Well, there are 2 caves that were built by Pallavas & Pandyas here in Trichy. Both are protected by the Archeological Survey of India (ASI). One is enroute to the Uchi Pillayar Temple. The other one is at the basement of the hillock. Yeah, I missed this one at the basement first and proceeded to the Uchi Pillayar. Enroute, at the Thayumanavar Temple I enquired about the Pallava caves. Only at this point I realized I missed one at the basement. The other one was right here, well, almost here. From the Thayumanavar Temple, just after some 10 steps enroute to the Uchi Pillayar Temple, the Lalithankurar Cave is located to the left. Could be easily missed, if not carefully looked for. That is its benefit also, it is not populated and the visitors of the Uchi Pillayar miss this usually!!!
This was built by Mahendra Varma Pallava. He originally called it ‘Lalithankura Pallaveshwara Griham’. Lalithankura means ‘Charming Off-Spring’, which is one of the titles of Mahendra Varman. This name is inscribed here.
As you enter the cave to the left is the famous Gangadhara Panel and to the right is the Garbha Griham (Sanctum Sanctorum).
The Gangadhara Panel is celebrated by all art historians. It’s such a masterpiece. It’s a high relief panel. Centrally placed is Lord Shiva as Gangadhara. Gangadhara is the Lord Shiva who holds River Ganges when she comes to the Earth from Heaven with great force, after Bhagiratha’s penance (Remember the Great Penance Panel from Mahabalipuram?). The Earth would not take this force. So Lord Shiva accepted to hold her in his matted locks, so the speed is controlled. Here in this panel, he is ready to take her in a single strand of his hair. His left leg is on ground and his right leg is on a Bhootha Gana. There is a dog atop and I have no idea of its specifics. There are 4 attendants in the scene on either sides at the top and bottom. In the bg are 2 Rishis (Saints). The incredibility of the Mahabs Great Panel is understandable – Narasimha Varman was Mahendra Varman’s son!!!
Gangadhara has 4 arms and is adorned with amazing intricate jewels. His sacred thread across his torso is vastra-yagnyopavitha which means sacred thread as a fabric. He has a elaborate tall head gear which somehow reminds me of the headgear of Bodhisattva Padmapani painted in Ajanta. He wears a dhoti like lower garment in a soft delicate fabric.
The lower panel of the panel has a design similar to the Sanchi Stupa. May be Mahendra Varman went there for a visit!!! Or maybe he hired a designer from Sanchi!!! I dunno!!!!!
Opp. to this panel is the Sanctum Sanctorum. This must have been for Lord Shiva in the form of Shiva, though there is nothing inside now. On either sides are the Dwara Balakas.
The whole structure has 4 pillars in the front and 4 pillars in the interior and 2 more pillars near the panel. There are 2 types of scripts inscribed here. One is the Pallava Grantham and the other is Old Tamizh (Tamil).
Pallava Grantham is inscribed in all of the pillars. What is this Pallava Grantham? That was the script that was developed during the 7thC AD during the Pallava Reign. It is a derivative of Brahmi (Remember the Tamil Brahmi in Arnattan Malai?). Grantham was the script with which several languages of the South Asia including the languages of Java, Sumatra, Khmer, Borneo, Thai, Laos, Combodia, Vietnam etc. Amazing isn’t it? I was overwhelmed standing there in that place. I was witnessing the history in front of my eyes. The most ancient form of my language!!!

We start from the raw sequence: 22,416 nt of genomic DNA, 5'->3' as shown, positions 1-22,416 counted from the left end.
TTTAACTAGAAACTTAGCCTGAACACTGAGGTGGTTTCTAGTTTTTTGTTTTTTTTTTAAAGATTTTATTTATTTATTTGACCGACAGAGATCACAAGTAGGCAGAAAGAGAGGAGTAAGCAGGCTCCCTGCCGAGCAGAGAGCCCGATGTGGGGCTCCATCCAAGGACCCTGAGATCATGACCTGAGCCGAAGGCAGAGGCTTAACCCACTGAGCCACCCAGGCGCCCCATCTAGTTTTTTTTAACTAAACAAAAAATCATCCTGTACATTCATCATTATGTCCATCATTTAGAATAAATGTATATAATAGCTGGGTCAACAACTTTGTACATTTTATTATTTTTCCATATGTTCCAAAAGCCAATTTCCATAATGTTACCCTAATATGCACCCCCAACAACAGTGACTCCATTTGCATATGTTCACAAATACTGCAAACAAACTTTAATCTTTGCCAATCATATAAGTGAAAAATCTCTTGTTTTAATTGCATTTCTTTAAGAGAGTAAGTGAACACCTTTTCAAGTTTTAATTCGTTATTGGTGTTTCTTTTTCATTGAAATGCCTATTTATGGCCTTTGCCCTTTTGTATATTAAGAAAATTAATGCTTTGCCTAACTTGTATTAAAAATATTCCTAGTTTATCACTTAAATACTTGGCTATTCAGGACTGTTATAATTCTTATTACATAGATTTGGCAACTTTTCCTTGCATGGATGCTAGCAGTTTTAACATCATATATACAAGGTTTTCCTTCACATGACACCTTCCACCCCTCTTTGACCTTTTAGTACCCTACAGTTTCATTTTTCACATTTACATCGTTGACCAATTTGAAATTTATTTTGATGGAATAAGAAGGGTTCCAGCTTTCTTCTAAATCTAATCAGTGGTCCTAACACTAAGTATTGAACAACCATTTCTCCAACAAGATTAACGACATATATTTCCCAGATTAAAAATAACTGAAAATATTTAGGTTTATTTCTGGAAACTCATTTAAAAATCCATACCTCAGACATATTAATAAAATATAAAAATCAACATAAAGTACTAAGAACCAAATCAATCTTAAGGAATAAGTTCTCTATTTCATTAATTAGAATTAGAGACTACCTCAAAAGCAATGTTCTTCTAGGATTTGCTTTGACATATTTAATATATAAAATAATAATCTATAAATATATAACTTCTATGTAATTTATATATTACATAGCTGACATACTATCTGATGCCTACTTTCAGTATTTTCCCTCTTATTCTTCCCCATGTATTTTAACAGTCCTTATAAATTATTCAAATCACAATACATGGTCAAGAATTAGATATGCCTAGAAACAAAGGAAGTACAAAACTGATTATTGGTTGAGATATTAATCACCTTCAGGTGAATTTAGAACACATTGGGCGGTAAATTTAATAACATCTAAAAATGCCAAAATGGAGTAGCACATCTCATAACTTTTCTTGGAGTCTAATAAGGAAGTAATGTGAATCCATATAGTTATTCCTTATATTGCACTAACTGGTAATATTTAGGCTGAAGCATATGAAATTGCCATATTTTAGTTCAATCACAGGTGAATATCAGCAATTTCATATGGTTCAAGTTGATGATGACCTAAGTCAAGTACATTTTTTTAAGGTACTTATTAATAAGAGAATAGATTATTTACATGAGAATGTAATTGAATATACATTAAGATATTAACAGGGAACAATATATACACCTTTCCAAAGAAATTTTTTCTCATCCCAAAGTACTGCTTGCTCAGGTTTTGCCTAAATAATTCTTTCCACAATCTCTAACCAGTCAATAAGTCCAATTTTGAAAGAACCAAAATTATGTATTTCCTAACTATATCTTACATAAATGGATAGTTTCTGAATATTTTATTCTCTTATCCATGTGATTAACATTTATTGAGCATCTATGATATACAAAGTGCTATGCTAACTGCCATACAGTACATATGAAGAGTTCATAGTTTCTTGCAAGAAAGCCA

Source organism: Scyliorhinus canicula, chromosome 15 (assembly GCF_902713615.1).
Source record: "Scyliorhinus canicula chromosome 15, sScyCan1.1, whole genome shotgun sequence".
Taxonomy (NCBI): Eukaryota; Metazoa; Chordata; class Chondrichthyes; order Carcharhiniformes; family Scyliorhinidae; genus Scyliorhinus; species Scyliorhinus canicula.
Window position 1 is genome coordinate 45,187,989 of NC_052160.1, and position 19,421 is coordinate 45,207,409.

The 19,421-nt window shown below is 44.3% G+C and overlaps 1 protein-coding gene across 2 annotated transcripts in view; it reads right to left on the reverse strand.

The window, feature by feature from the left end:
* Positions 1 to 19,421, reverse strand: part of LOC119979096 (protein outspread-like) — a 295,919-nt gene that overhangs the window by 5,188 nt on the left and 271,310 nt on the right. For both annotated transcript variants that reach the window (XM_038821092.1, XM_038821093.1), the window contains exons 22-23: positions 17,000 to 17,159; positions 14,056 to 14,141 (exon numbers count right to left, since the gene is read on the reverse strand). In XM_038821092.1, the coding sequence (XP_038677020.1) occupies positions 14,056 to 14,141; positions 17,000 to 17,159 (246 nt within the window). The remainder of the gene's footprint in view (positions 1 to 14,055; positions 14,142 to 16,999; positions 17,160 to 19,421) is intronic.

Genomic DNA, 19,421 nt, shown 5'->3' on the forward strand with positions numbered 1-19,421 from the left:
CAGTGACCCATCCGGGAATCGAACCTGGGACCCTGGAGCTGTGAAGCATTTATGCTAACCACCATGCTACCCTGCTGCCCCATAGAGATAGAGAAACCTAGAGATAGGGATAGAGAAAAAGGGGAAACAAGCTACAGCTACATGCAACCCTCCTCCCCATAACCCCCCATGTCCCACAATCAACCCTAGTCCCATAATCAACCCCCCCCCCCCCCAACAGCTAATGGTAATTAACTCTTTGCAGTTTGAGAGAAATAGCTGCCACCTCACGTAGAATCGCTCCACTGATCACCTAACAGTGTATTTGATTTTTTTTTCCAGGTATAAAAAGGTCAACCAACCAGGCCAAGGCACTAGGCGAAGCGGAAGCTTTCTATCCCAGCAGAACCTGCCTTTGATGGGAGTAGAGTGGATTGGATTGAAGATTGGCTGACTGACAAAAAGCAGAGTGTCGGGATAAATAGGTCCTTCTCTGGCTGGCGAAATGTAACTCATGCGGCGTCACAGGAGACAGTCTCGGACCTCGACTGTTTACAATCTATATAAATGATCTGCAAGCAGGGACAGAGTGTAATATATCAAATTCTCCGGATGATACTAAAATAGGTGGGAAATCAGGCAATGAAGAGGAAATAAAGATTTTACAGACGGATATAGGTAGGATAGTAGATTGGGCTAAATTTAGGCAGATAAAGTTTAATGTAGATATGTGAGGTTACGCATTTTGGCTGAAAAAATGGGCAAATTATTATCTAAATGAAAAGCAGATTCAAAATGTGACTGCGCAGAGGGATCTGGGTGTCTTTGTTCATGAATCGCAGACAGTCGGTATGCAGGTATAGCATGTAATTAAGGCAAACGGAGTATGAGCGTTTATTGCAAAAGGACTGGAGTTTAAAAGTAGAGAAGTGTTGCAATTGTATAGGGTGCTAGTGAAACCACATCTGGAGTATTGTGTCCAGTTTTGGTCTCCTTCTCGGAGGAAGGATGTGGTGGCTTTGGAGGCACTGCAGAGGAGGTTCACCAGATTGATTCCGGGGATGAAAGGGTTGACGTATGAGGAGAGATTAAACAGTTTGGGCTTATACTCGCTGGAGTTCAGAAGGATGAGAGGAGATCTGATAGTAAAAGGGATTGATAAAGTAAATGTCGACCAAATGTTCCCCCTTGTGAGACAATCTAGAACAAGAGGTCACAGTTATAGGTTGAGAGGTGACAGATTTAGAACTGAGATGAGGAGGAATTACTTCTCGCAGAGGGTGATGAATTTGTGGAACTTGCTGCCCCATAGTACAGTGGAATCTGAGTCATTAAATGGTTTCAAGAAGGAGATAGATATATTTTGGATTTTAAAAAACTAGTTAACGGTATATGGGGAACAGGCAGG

The wall was completely inscribed with Old Tamil of the 16th & 17th C AD by Chirappalli Kings. As I say always, I again say, as far as Indian history is concerned, I would just not consider 16th C stuff as history also!!! The wall was inscribed with Sathagam (100 songs). Somehow for me it looked like a diary. The whole wall with several, several words all over.
From there I proceeded to the second cave. I enquired all along. So where did I miss it? Just after the office of the temple and just before the actual entrance of the steps that lead to the Uchi Pillayar is a road. I returned all the way and at the road I had to take a right. And after some 4 to 5 homes, a tiny lane that almost looks like a private road had to be taken to the right (This is the second last right and has a water-pump at the turn). At the end of this tiny lane is the entrance to the fantastic structure of the 2nd cave. A huge ground and the majestic cave with kids playing in the ground – it was a relaxing visual treat.
This cave has 4 pillars in the front and 4 in the interiors in front of the 2 sanctum sanctorum. In the inner wall are 5 panels. This seems more incomplete when compared to the Lalithankura Cave. This was excavated by the Pandyas in 8th C AD.
The 2 sanctum sanctorum are of Lord Shiva and Lord Vishnu. Both have Dwara Balakas at the entrance. The 5 panels are of Lord Ganesha, Lord Subramanya/Karthikeya/Muruga, Lord Brahma, Lord Surya and Goddess Durga/Kotravai. All are high reliefs and are standing figures.
Somehow, the structure of Lord Ganesha appeared a bit funny for me, thanks to the short stout legs. His torso is normal but from waist below its short. I haven’t seen such a styling so far.
At the entrance is a top panel which has a line of Yaalis which has some elephants and monkeys in the midst. I had seen a horizontal frieze similar to this at Kalyana Venkatramanar Temple in Thanthondrimalai.
After spending some time there, I contemplated visiting another temple in Trichy. This is the biggest disadvantage of temple tour – the timings. It has to start real early and finish off by 12 noon or max by 1 pm, coz all the temples close in the noon for Nadai Moodudhal. It re-opens at 4 pm. It was 12 pm at this point and I wondered if I should take a chance. I did and got to visit another temple as well. Coming back soon about it!!!
Click here for the presentation by Prof.Swaminathan about these caves.
To Reach There: